The Bailiwick Bat Survey is entering its third year. During 2021 some 710,260 bat recordings were collected from across the Bailiwick. The results of the first two years have confirmed the presence of 13 bat species: Common Pipistrelle, Soprano Pipistrelle, Kuhl's Pipistrelle, Nathusius' Pipistrelle, Grey Long-eared, Brown Long-eared, Greater Horseshoe, Lesser Horseshoe, Serotine, Noctule, Leisler's, Natterer's, Whiskered (Brandt's). Twelve of these are in Guernsey and the only recorded Soprano Pipistrelle is in Alderney.
Pictured: Soprano Pipistrelle (Image credit: Evgeniy Yakhontov).
Common Pipistrelles are the most abundant bats in Guernsey. However there exists a little mystery as to where they all go during winter, as there are not enough known hibernation roosts to account for the numbers seen in the summer months. They are crevice as well as cavity dwellers, so are quite happy to settle down in a small crevice rather than needing a large cave. As they are so many - smaller than a box of matches, weighing about 5 grams - less than a 10p coin, there are an enormous number of places that they can hide, for example under slats in roofs, in trees and woodpiles. Pipistrelles are ‘aerial hawkers’, which means they capture insect prey in flight whilst constantly echolocating to pinpoint their prey.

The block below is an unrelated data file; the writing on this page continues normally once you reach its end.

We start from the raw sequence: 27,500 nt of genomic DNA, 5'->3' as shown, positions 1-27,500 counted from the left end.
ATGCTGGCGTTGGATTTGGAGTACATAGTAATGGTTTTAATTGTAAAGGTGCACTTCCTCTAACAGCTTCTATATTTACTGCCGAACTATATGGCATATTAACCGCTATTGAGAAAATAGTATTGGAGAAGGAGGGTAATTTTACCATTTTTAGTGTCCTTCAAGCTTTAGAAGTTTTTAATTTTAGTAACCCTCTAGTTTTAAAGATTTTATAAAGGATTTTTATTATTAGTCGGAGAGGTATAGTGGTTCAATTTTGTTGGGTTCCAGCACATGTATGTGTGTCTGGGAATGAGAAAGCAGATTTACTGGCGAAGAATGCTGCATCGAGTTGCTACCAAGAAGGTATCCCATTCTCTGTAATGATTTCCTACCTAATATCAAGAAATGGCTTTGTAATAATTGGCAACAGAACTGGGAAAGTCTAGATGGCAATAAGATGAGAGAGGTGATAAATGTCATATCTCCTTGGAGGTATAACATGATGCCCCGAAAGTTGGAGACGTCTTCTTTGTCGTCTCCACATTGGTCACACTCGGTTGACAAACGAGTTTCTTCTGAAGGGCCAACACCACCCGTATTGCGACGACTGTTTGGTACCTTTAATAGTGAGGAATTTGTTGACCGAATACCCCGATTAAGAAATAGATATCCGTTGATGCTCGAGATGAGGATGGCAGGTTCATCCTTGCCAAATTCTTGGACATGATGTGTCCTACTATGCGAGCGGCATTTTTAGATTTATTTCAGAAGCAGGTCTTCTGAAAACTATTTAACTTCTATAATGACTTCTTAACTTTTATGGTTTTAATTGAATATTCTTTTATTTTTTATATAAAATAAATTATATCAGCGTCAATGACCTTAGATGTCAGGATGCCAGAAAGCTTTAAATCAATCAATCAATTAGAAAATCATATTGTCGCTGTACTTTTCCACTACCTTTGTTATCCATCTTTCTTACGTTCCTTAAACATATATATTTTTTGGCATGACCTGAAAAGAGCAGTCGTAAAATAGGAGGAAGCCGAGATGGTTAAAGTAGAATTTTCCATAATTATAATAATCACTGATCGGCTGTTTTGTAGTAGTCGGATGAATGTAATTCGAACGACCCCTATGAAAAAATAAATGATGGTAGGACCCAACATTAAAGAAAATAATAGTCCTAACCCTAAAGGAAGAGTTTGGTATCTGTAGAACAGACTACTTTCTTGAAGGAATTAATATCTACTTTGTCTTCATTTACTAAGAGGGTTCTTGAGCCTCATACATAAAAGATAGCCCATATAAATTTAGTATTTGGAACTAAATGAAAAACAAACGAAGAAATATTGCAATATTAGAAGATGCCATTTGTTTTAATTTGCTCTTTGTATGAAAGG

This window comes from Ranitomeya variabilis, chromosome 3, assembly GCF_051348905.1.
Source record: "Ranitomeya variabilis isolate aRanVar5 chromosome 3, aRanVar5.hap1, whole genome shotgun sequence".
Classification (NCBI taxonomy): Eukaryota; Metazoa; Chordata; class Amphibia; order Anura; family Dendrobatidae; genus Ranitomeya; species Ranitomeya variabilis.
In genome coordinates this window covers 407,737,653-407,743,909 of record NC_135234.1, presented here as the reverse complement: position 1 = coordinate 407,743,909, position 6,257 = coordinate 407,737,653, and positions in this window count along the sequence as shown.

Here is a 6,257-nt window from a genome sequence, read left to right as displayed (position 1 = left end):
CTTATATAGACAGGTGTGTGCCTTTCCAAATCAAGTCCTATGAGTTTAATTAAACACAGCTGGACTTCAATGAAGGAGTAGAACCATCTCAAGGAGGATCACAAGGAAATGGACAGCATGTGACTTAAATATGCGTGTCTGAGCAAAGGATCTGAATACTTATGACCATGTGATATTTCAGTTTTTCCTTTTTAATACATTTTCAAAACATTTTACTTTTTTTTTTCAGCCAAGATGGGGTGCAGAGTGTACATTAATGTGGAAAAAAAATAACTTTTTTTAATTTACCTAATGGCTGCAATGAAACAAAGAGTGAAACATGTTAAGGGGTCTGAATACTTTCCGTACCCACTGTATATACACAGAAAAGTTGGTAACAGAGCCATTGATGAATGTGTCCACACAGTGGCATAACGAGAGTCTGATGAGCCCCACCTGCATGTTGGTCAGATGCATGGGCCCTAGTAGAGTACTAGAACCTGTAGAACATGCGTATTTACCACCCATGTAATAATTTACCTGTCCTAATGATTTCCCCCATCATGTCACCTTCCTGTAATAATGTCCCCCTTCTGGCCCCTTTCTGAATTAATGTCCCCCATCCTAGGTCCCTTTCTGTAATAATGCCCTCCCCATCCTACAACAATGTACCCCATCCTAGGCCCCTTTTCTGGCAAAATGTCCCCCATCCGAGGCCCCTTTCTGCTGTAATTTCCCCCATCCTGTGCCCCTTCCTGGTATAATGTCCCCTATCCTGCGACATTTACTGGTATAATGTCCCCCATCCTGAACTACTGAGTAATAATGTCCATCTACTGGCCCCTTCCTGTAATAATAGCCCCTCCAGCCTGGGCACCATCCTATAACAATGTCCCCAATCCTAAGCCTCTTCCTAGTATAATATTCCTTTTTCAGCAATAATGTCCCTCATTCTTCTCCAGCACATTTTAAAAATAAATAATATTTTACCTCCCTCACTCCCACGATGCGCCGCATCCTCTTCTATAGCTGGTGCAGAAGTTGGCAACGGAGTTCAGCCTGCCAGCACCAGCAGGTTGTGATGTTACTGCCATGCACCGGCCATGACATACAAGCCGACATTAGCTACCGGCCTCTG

Grey Long-eared bats are the next most common residents in Guernsey but are one of the rarest mammals in Britain as they are typically a southern European species with Guernsey and the southern UK being at the northernmost edge of its range. They are a fairly large European bat and as its name suggests has dis?nc?ve ears, long and with a characteristic fold. The Brown Long-eared bat is common in the UK and most of Europe but rare in the Bailiwick. Its ears are almost as long as its body although, when at rest, it often rolls them up or tucks them under its wings. Long eared bats are not as reliant on sonar as most bats, instead they use their huge ears to listen for the rustling sounds made by moving insects and also use their eyes to spot prey. They have been known to live as long as 22 years, although usually they only reach four or five.
Pictured: Natterer’s Bat (Image credit: Tom Marshall).
Natterer’s Bat are our third most common resident species. They are larger than Common Pipistrelles and are considered a medium size species, weighing up to 12 grams – although still small, their bodies being around the size of a plum, with a wingspan of up to 300mm. Unlike most bats, part of their echolocation calls are in a much lower frequency, dropping to within the human hearing range. If close enough, you might be able to hear them “nattering” away!
They feed on midges, moths and other flying insects but may also forage on beetles and spiders that they take directly from foliage. Their flight is relatively slow and they can be found hunting over water and among the trees after sunset. They tend to hibernate alone or in small groups and spend the winter in caves and tunnels or rock crevices and move in the spring to warmer roosts in tree holes, buildings or bat boxes.
Pictured: (l) Greater Horseshoe (Image credit: Mike Symes) and (r) Lesser Horseshoe (Image credit: Paul van Hoof).